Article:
Recognizing that churches and neighborhood groups are already connected to people in the community in ways that government is not, leaders in the Masten District are devising their own plans to respond to natural and man-made disasters.

“A prepared community is going to survive,” said Bernadine J. Kennedy, who is helping coordinate the effort.

The United Black Men’s Think Tank and about 30 representatives from block clubs and churches met Saturday in the Delavan-Grider Community Center to talk about ways the community can be ready in case of weather disasters, fires and gas leaks, among other harmful situations.

The idea is to be prepared for disasters big and small, in a way that doesn’t require residents to rely on the government.

“We have to have the ability to meet our needs ourselves,” said L. Nathan Hare, acting director of the think tank. “You’ve got to be willing to fight for you.”

Hare described to the group the devastation wrought by Superstorm Sandy and said the community must be prepared for natural disasters, and also more mundane catastrophes, such as house fires.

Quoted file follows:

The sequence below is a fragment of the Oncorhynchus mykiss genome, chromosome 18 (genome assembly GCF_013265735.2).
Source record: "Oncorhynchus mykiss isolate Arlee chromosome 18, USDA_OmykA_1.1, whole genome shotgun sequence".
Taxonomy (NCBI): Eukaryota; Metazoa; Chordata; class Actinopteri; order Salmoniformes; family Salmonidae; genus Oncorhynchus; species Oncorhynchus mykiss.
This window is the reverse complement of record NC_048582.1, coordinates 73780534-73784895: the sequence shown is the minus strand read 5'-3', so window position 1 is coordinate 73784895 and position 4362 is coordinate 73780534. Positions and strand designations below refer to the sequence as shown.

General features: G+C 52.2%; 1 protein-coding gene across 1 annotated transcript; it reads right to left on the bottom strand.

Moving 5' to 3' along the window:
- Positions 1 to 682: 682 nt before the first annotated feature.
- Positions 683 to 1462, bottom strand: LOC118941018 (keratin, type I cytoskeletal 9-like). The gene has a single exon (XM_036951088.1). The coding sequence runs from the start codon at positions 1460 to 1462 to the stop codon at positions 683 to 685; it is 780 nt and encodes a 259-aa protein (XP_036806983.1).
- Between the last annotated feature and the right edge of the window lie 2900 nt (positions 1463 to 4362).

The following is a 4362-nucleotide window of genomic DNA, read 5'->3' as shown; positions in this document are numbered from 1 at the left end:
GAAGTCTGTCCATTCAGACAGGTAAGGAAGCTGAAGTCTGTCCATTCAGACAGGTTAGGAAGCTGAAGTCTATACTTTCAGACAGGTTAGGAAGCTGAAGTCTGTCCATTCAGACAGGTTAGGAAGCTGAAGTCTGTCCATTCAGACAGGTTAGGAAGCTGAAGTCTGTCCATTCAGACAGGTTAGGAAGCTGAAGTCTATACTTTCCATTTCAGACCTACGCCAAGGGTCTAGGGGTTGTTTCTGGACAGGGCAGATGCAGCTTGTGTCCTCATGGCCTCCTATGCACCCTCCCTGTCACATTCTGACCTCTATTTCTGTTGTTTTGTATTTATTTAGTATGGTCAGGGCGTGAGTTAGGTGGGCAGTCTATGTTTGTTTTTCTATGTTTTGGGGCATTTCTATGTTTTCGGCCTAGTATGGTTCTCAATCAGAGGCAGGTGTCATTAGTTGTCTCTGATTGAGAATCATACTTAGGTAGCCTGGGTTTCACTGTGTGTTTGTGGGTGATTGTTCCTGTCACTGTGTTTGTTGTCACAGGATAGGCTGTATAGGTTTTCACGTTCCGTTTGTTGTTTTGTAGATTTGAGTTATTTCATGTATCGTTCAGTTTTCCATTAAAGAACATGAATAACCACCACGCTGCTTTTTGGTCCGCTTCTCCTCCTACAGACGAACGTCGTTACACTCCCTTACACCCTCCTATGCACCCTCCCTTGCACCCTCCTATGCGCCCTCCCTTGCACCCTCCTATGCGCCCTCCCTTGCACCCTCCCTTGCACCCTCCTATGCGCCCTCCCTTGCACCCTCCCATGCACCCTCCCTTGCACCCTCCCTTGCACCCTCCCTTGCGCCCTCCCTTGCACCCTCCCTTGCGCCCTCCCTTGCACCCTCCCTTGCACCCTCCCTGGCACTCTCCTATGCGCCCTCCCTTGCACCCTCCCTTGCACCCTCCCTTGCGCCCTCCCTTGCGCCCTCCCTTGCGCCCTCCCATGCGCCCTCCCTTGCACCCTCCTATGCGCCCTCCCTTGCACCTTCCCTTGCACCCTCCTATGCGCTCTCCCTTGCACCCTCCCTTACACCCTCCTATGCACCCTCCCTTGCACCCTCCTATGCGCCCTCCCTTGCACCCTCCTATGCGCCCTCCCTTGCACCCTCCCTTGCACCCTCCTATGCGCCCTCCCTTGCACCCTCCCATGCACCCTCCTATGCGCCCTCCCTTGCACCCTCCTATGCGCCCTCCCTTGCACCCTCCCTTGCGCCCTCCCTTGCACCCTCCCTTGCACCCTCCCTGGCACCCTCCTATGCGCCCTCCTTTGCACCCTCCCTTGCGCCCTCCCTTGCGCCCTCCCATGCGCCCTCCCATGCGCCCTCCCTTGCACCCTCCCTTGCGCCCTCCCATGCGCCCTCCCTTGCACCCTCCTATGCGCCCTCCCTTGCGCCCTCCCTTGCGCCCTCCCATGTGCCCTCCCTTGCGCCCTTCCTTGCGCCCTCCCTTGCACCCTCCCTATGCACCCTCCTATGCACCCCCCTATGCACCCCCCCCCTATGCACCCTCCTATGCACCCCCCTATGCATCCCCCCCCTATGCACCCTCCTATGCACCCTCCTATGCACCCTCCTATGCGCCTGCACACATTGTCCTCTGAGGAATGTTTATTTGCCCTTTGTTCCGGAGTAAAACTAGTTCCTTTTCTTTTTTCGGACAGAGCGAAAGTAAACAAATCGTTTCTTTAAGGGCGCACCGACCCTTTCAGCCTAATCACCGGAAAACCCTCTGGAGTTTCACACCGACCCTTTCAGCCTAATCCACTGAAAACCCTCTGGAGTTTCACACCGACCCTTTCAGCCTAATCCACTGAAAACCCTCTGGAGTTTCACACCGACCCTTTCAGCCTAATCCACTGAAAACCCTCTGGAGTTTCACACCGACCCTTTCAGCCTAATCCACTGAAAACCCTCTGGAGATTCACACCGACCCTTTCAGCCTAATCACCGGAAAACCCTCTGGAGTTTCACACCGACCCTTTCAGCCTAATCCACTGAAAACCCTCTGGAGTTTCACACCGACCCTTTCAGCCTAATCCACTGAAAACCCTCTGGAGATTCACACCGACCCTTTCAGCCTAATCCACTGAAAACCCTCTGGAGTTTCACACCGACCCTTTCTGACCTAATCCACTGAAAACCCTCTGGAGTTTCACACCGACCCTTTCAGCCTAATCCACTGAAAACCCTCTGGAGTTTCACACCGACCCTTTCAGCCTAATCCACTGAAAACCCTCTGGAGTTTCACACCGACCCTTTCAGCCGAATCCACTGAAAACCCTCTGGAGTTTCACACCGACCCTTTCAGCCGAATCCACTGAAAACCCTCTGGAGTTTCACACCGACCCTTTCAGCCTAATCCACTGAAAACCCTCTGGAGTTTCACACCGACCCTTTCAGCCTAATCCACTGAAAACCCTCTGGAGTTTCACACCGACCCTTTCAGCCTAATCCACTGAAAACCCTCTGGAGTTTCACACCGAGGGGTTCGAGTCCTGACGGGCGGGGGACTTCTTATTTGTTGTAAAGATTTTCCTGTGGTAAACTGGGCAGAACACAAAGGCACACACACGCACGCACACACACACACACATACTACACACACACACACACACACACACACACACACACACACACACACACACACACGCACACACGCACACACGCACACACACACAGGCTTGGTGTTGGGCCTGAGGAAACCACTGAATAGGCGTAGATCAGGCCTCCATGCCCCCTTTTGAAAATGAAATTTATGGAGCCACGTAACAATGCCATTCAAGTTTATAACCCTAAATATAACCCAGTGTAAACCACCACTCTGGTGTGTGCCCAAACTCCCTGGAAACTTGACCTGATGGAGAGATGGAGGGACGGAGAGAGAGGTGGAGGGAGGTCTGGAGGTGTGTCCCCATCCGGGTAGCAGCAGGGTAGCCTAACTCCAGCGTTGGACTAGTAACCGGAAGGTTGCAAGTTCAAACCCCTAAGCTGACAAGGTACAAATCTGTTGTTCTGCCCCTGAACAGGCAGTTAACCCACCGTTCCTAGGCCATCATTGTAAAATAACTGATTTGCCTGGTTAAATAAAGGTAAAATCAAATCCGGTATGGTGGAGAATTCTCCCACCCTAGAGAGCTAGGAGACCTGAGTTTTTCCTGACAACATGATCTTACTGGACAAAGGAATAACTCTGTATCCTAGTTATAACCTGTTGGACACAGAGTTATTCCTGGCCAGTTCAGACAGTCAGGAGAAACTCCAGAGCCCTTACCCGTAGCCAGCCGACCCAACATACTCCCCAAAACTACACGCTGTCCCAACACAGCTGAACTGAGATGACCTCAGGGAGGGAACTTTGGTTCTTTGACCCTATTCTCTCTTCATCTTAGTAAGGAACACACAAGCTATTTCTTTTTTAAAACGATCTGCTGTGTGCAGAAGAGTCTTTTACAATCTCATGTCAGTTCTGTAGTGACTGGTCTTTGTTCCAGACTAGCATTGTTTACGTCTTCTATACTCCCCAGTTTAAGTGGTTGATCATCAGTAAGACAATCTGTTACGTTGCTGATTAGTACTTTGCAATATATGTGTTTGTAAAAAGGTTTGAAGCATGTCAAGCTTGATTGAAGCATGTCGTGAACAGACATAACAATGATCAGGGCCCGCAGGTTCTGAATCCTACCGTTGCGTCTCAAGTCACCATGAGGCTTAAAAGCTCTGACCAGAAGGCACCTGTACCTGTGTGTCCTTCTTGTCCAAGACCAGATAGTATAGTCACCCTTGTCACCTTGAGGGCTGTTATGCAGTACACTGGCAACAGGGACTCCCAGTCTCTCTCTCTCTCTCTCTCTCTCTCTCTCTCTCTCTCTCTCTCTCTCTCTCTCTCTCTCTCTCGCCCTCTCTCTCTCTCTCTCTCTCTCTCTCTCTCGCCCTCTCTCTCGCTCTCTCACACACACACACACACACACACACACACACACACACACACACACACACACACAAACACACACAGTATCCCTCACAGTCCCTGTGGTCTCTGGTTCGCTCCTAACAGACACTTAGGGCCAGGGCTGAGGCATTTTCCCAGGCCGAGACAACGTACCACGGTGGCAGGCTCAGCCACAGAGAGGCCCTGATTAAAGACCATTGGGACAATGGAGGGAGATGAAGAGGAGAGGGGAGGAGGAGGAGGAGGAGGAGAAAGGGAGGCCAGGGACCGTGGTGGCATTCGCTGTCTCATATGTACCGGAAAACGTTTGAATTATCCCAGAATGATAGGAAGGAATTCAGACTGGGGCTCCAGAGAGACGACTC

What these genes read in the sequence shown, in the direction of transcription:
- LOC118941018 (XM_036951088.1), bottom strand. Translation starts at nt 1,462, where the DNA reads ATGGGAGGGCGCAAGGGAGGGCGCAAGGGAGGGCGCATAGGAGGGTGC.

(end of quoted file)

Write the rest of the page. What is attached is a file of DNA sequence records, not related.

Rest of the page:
“We just want to be prepared in order to deal with [disasters], to organize the community,” said Council Majority Leader Demone A. Smith, who represents the Masten District.

Plans call for churches to be used as places to store clothing, food, water, batteries and blankets. Churches and the block clubs surrounding them will appoint liaisons to each other in times of crisis.

Both types of organizations would also have someone who is familiar with local, state and federal disaster resources, speakers said.

“The day is gone when block clubs put a corner sign up and have a cookout once a year,” said Dr. James A. Lewis III, executive director of pastoral care at Erie County Medical Center.

Block club captains were told they should know who lives in each house on the block, whether the occupants are in poor health and whether there are pets in the home, and they should have a phone tree for everyone on the block.

Lewis urged people to have someone in their organization who can give spiritual counsel, noting that it can often diffuse a tense situation. He also suggested that people have photo identification if they want to be admitted to a crisis scene as a member of the clergy.

The group is using existing resources in the community and is not seeking funding to develop disaster plans, Smith said.